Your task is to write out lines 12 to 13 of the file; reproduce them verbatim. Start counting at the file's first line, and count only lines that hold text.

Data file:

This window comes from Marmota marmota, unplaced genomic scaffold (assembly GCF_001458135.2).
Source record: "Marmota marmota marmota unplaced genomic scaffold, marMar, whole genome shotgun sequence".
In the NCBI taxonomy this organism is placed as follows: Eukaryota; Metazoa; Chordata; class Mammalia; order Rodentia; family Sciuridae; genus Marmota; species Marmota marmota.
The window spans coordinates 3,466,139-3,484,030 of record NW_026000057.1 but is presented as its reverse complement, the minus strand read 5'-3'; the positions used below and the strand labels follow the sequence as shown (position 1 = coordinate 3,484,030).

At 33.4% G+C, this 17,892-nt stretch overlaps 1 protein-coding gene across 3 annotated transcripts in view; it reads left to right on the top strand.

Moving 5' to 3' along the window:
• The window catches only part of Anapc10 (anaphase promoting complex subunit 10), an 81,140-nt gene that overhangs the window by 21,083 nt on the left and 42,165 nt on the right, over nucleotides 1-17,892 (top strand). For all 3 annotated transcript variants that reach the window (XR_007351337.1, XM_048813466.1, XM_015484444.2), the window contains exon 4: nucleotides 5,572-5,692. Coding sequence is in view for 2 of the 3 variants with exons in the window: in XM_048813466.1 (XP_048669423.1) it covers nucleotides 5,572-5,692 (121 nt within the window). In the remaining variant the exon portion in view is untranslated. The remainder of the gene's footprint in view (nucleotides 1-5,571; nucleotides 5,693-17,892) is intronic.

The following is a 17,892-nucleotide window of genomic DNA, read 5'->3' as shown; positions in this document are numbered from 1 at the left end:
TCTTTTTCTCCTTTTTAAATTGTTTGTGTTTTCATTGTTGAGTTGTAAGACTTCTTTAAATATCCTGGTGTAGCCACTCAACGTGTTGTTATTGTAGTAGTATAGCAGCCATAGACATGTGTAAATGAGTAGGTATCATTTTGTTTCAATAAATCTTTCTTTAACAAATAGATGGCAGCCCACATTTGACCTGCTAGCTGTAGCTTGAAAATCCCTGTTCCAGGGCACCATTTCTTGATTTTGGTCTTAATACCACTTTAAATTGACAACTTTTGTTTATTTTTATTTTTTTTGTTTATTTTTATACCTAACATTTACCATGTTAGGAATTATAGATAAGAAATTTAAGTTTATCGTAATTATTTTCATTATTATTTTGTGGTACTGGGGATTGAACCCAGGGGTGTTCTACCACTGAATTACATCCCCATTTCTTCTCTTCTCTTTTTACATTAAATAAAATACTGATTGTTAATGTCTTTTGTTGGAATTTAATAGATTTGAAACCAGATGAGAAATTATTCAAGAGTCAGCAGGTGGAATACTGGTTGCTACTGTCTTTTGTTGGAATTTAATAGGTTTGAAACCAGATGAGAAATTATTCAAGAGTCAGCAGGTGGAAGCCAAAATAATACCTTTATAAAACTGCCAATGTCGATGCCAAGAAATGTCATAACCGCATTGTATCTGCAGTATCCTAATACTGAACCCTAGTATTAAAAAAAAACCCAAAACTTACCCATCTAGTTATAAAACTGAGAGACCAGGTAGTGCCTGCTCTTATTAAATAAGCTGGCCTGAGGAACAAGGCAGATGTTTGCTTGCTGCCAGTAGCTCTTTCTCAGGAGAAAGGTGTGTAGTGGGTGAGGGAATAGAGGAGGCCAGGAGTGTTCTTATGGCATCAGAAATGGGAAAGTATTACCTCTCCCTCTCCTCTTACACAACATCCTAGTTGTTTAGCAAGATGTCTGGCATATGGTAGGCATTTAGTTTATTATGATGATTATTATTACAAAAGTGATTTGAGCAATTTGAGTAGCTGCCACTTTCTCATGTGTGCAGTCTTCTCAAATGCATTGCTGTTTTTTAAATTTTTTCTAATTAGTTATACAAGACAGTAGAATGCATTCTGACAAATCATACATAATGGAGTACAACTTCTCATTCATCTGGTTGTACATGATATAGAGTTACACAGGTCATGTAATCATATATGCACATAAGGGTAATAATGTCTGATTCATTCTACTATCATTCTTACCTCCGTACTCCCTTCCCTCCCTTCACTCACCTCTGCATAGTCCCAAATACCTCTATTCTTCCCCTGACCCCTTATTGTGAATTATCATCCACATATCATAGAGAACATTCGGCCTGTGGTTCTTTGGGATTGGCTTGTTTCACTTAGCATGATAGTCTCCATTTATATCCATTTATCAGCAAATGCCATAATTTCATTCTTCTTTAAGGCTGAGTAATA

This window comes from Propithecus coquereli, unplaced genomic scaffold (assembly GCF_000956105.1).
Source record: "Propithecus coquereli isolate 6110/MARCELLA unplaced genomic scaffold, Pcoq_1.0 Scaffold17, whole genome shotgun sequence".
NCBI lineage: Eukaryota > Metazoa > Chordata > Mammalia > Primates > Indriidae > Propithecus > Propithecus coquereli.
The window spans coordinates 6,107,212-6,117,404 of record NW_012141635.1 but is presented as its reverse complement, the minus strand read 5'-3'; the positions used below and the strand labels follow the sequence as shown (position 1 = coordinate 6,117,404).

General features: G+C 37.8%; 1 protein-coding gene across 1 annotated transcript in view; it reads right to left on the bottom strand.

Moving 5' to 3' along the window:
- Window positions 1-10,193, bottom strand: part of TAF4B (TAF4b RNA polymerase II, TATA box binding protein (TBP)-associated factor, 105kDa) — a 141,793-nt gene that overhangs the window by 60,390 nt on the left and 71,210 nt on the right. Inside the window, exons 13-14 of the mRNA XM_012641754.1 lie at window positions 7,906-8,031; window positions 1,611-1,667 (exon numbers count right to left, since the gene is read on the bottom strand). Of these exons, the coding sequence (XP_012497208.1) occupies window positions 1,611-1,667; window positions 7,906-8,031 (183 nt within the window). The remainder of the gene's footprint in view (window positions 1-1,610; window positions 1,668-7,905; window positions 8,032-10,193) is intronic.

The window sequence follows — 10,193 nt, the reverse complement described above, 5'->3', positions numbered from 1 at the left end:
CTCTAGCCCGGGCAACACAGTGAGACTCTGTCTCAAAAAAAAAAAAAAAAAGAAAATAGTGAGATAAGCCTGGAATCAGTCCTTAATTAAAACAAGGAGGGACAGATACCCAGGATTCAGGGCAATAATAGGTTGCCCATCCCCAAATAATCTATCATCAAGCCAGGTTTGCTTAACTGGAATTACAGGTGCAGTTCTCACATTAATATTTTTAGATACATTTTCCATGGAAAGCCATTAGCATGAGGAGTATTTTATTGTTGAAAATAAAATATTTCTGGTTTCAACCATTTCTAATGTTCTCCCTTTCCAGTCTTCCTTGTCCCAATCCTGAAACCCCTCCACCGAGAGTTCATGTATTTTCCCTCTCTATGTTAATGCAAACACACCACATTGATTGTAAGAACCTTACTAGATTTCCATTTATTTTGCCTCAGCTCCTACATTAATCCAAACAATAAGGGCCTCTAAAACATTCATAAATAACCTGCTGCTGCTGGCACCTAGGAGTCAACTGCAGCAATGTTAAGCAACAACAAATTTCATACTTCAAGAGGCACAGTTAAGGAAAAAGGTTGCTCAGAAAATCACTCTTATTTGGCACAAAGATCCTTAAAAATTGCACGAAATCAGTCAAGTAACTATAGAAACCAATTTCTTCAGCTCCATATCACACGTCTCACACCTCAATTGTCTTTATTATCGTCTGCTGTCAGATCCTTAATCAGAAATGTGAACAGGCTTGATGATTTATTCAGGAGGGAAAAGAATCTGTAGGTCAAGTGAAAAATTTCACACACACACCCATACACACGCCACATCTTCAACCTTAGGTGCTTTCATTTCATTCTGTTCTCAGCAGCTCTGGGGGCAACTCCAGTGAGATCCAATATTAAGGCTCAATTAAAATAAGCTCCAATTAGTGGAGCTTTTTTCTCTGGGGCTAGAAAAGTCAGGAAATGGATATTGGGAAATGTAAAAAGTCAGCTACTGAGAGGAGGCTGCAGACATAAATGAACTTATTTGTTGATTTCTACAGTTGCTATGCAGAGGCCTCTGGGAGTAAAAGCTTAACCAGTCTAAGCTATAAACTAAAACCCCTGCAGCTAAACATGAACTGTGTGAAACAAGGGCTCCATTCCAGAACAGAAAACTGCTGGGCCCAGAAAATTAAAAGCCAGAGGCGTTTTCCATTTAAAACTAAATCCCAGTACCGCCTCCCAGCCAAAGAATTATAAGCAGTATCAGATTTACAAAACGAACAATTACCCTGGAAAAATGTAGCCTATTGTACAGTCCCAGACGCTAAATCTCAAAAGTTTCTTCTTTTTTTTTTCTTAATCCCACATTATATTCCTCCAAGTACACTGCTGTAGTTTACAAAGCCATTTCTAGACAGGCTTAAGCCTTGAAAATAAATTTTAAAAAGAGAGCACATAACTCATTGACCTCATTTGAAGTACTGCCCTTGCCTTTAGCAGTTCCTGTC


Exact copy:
NCBI lineage: Eukaryota > Metazoa > Chordata > Mammalia > Primates > Indriidae > Propithecus > Propithecus coquereli.
The window spans coordinates 6,107,212-6,117,404 of record NW_012141635.1 but is presented as its reverse complement, the minus strand read 5'-3'; the positions used below and the strand labels follow the sequence as shown (position 1 = coordinate 6,117,404).